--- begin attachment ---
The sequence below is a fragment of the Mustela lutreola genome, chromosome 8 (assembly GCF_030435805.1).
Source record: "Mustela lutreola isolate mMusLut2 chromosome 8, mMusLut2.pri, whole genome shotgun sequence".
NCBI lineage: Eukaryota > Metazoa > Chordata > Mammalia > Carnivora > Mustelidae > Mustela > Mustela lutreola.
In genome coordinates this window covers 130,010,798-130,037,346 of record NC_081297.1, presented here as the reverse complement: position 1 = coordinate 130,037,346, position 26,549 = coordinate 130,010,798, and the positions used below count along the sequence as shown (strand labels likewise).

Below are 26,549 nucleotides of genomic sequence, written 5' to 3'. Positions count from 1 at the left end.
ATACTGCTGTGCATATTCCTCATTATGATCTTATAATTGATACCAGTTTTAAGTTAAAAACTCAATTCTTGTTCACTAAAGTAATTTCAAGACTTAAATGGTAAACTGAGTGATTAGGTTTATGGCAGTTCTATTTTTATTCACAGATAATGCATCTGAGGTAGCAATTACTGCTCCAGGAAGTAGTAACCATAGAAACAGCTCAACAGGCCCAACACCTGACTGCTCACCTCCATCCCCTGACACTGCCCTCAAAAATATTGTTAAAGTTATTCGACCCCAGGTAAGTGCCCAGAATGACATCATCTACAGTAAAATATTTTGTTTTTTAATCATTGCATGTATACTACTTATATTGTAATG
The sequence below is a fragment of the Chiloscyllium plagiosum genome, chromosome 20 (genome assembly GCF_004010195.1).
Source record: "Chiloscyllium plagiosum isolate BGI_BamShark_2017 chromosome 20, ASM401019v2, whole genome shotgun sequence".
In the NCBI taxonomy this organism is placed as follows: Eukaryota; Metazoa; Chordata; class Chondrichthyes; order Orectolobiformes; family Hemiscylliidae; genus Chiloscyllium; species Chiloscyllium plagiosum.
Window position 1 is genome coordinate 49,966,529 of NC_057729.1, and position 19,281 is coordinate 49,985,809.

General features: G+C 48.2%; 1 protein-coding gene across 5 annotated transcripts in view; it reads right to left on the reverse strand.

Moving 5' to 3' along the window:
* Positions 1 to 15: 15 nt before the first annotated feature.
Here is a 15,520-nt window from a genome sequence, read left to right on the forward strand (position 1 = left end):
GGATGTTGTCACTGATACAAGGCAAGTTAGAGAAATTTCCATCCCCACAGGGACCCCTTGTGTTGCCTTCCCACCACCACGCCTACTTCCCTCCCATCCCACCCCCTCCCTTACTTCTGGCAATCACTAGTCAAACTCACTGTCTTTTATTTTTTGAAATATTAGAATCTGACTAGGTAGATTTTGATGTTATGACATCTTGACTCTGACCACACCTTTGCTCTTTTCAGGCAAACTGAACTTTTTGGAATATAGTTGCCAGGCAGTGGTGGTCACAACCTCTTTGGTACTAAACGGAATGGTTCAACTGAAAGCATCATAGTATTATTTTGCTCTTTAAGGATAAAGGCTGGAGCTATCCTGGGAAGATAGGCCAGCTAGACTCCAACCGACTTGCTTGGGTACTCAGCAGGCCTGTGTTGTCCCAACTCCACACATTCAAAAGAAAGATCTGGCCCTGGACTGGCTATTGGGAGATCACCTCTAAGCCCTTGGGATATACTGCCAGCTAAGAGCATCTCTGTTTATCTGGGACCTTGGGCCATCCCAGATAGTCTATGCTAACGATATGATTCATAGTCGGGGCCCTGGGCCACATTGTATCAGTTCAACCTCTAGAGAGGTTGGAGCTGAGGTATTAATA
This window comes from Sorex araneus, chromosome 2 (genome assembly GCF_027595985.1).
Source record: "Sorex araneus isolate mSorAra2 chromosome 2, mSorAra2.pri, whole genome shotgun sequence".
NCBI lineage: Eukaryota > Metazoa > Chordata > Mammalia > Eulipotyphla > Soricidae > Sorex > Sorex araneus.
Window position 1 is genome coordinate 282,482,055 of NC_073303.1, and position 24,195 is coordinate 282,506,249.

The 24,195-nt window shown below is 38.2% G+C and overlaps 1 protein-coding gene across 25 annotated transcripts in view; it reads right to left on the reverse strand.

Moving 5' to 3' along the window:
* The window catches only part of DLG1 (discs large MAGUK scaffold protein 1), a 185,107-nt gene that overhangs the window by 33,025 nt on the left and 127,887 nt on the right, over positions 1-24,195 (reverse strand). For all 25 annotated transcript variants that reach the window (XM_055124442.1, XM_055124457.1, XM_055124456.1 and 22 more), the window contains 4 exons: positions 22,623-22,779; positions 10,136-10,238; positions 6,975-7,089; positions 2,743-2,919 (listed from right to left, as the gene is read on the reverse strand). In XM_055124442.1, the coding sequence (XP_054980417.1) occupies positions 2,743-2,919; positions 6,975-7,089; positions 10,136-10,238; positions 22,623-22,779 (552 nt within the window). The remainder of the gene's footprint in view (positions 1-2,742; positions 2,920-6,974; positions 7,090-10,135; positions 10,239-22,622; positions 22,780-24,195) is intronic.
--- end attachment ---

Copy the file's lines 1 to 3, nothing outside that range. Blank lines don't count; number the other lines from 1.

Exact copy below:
The sequence below is a fragment of the Mustela lutreola genome, chromosome 8 (assembly GCF_030435805.1).
Source record: "Mustela lutreola isolate mMusLut2 chromosome 8, mMusLut2.pri, whole genome shotgun sequence".
NCBI lineage: Eukaryota > Metazoa > Chordata > Mammalia > Carnivora > Mustelidae > Mustela > Mustela lutreola.